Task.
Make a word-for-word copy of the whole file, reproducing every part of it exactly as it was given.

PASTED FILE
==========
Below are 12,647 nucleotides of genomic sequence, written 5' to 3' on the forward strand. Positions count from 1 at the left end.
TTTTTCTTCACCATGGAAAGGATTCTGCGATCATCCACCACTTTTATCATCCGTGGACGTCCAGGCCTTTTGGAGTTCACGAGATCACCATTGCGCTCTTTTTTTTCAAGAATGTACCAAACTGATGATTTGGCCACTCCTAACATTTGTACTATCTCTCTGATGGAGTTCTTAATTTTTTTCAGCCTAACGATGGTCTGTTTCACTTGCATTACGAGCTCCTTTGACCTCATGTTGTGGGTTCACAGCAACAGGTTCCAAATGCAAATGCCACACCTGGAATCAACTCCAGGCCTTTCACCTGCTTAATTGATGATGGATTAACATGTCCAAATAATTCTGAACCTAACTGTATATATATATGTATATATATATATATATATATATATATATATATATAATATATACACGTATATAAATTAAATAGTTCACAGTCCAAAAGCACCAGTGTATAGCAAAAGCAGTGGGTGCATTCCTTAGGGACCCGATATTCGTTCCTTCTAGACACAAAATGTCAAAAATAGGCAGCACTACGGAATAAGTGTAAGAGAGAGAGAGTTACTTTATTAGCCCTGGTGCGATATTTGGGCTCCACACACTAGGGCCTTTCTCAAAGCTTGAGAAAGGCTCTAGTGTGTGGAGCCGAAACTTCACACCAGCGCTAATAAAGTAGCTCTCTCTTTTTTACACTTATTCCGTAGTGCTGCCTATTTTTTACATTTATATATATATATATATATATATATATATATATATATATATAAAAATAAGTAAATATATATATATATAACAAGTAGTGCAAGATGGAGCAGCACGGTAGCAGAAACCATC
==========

Below are 12,647 nucleotides of genomic sequence, written 5' to 3' on the forward strand. Positions count from 1 at the left end.
TTTTTCTTCACCATGGAAAGGATTCTGCGATCATCCACCACTTTTATCATCCGTGGACGTCCAGGCCTTTTGGAGTTCACGAGATCACCATTGCGCTCTTTTTTTTCAAGAATGTACCAAACTGATGATTTGGCCACTCCTAACATTTGTACTATCTCTCTGATGGAGTTCTTAATTTTTTTCAGCCTAACGATGGTCTGTTTCACTTGCATTACGAGCTCCTTTGACCTCATGTTGTGGGTTCACAGCAACAGGTTCCAAATGCAAATGCCACACCTGGAATCAACTCCAGGCCTTTCACCTGCTTAATTGATGATGGATTAACATGTCCAAATAATTCTGAACCTAACTGTATATATATATGTATATATATATATATATATATATATATATATATATAATATATACACGTATATAAATTAAATAGTTCACAGTCCAAAAGCACCAGTGTATAGCAAAAGCAGTGGGTGCATTCCTTAGGGACCCGATATTCGTTCCTTCTAGACACAAAATGTCAAAAATAGGCAGCACTACGGAATAAGTGTAAGAGAGAGAGAGTTACTTTATTAGCCCTGGTGCGATATTTGGGCTCCACACACTAGGGCCTTTCTCAAAGCTTGAGAAAGGCTCTAGTGTGTGGAGCCGAAACTTCACACCAGCGCTAATAAAGTAGCTCTCTCTTTTTTACACTTATTCCGTAGTGCTGCCTATTTTTTACATTTATATATATATATATATATATATATATATATATATATATATAAAAATAAGTAAATATATATATATATAACAAGTAGTGCAAGATGGAGCAGCACGGTAGCAGAAACCATC